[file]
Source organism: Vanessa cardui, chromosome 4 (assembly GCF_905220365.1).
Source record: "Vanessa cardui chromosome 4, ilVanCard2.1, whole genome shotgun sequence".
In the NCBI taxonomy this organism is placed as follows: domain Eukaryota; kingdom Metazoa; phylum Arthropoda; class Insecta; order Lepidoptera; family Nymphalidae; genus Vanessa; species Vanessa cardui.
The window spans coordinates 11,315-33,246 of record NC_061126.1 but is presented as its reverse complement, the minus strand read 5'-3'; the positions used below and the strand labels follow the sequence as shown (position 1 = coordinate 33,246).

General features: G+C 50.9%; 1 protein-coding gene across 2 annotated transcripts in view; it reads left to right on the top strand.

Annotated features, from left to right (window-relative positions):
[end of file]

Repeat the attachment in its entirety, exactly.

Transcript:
Source organism: Vanessa cardui, chromosome 4 (assembly GCF_905220365.1).
Source record: "Vanessa cardui chromosome 4, ilVanCard2.1, whole genome shotgun sequence".
In the NCBI taxonomy this organism is placed as follows: domain Eukaryota; kingdom Metazoa; phylum Arthropoda; class Insecta; order Lepidoptera; family Nymphalidae; genus Vanessa; species Vanessa cardui.
The window spans coordinates 11,315-33,246 of record NC_061126.1 but is presented as its reverse complement, the minus strand read 5'-3'; the positions used below and the strand labels follow the sequence as shown (position 1 = coordinate 33,246).

General features: G+C 50.9%; 1 protein-coding gene across 2 annotated transcripts in view; it reads left to right on the top strand.

Annotated features, from left to right (window-relative positions):